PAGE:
will create a genuine issue of material facts, to include malicious intent; cruel and unusual punishment under the Eighth and Fourteenth Amendments; civil rights violations; deprivation of Equal Protection; violation of state policies, procedures and rules and regulations; deliberate indifference; assault; destruction/loss of property; and all other violations]] and[] deprivations in plaintiffs complaint.

Blankumsee Decl. ¶ 6, ECF No. 32-1. He seeks "to interview inmates who monitored his behavior while he was in [an] Isolation cell on August 2-4, 2066, 2[2] and to compel Defendants to respond to his interrogatoris and request for production of documents so that he can ascertain "their names and housing locations." Id. ¶ 9.

         I have not issued a Scheduling Order setting forth deadlines for discovery, and pursuant to Local Rule 803.1, discovery does not begin until a scheduling order is entered, unless the Court orders or the parties agree otherwise. Rule 56(d) provides:

If a nonmovant shows by affidavit or declaration that, for specified reasons, it cannot present facts to justify its opposition [to a motion for summary judgment], the court may:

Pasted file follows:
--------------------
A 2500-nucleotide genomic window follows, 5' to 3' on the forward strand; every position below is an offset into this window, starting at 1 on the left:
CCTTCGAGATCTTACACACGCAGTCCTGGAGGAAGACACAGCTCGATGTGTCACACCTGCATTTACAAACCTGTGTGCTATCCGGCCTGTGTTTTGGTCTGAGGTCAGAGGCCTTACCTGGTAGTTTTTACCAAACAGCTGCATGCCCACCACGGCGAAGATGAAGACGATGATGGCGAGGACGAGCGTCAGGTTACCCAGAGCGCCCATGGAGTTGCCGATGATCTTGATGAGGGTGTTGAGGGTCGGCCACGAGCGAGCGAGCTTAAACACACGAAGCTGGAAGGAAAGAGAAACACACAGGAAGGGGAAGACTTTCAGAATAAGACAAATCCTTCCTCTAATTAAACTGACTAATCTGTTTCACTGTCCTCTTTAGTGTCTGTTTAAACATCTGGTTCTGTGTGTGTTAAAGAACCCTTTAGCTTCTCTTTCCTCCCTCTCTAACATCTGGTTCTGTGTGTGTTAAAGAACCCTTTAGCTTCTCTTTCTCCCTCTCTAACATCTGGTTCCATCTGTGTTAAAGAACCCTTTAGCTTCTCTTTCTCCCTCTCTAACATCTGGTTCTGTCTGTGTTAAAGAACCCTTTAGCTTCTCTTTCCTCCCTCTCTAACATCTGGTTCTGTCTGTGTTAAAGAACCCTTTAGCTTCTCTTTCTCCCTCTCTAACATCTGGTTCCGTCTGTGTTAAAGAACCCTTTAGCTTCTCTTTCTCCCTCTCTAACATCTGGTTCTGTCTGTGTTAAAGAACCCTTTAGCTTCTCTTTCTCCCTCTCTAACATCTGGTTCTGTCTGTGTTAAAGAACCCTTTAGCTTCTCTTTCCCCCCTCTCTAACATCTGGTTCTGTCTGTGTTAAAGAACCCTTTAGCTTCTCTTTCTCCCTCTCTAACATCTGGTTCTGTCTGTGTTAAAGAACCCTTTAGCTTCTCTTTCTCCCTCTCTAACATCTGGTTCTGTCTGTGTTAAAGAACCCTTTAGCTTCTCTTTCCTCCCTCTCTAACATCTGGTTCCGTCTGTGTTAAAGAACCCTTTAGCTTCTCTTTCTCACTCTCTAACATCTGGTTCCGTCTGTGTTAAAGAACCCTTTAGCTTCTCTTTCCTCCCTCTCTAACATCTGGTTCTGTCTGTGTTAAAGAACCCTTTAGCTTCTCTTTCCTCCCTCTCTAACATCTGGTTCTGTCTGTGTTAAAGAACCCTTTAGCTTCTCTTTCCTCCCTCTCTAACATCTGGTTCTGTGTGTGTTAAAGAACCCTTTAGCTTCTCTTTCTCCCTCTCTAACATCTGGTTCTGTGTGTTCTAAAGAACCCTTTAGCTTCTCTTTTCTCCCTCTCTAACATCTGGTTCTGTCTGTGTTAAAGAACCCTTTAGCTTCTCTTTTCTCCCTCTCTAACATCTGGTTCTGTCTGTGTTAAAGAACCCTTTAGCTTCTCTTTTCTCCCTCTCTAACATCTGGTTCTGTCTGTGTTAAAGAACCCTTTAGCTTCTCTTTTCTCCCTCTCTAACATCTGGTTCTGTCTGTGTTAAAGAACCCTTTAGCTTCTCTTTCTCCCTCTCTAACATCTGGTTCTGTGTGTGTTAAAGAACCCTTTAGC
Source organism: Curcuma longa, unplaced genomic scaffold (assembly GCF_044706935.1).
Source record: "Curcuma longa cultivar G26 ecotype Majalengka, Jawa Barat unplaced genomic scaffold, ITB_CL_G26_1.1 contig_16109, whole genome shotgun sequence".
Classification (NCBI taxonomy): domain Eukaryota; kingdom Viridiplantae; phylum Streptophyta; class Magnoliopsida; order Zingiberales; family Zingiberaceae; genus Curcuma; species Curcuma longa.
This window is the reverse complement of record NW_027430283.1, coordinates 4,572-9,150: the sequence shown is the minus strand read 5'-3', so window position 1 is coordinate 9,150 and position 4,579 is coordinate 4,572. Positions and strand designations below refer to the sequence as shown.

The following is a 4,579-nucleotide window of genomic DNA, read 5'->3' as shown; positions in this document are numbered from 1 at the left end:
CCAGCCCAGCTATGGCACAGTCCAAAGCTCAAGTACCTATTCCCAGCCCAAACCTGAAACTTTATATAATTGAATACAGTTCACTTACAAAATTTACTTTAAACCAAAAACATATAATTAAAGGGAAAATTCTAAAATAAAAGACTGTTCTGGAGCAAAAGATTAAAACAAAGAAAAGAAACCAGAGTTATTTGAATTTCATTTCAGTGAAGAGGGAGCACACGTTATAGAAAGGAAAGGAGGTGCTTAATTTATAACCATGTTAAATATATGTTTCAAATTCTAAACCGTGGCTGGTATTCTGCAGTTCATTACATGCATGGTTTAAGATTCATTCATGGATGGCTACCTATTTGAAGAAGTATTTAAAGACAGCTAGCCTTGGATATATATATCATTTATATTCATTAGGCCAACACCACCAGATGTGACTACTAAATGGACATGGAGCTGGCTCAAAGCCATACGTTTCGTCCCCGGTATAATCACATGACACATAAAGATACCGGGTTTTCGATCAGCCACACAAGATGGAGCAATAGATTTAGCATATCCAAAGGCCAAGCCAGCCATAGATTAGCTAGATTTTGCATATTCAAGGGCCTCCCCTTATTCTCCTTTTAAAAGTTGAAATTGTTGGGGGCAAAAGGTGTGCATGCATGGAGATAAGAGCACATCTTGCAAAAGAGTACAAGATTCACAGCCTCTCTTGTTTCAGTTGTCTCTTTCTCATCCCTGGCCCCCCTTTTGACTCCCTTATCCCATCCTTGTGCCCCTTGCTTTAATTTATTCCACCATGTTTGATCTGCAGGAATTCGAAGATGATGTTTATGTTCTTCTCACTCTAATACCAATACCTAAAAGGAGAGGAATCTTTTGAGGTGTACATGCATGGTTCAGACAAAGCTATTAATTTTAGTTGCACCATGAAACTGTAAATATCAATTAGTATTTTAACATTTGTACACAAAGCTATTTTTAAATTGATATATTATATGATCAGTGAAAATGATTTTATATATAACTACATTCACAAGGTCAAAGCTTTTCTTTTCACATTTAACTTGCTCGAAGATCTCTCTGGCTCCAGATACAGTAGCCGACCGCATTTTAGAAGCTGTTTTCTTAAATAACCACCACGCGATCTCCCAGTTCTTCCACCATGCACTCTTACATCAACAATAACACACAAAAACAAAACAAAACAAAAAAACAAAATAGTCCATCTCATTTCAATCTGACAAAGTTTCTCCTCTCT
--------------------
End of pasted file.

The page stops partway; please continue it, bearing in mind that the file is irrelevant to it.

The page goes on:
(1) defer considering the motion or deny it;
(2) allow time to obtain affidavits or declarations or to take discovery; or
(3) issue any other appropriate order.

Fed. R. Civ. P. 56(d). Ordinarily, summary judgment is inappropriate "where the parties have not had an opportunity for reasonable discovery." E.I. du Pont De Nemours and Co. v. Kalan Indus., Inc., 637 F.3d 435, 448-49 (4th Cir. 2012). However, "the party opposing summary judgment 'cannot complain that summary judgment was granted without discovery unless that party has made an attempt to oppose the motion on the grounds that more time was needed for discovery.'" Harrods Ltd. v. Sixty Internet Domain Names, 302 F.3d 214, 244 (4th Cir. 2002) (quoting Evans v. Techs. Applications & Servo Co., 80 F.3d 954, 961 (4th Cir. 1996)).

         Notably, "Rule 56(d) affidavits cannot simply demand discovery for the sake of discovery." Hamilton v. Mayor & City Council of Baltimore,807 F.Supp.2d 331, 342 (D. Md. 2011) (quoting Young V. UPS, No. DKC-08-2586, 2011 WL 665321, at *20 (D. Md. Feb. 14, 2011)). "Rather, to justify a denial of summary judgment on the grounds that additional discovery is necessary, the facts identified in a Rule 56 affidavit must be 'essential to [the] opposition.'" Scott v. Nuvell Fin. Servs., LLC,789 F.Supp.2d 637, 641 (D. Md. 2011) (alteration in original) (citation omitted). A non-moving party's Rule 56(d) request for additional discovery is properly denied "where the additional evidence sought for discovery would not have by itself created a genuine issue of material fact sufficient to defeat summary judgment." Strag ...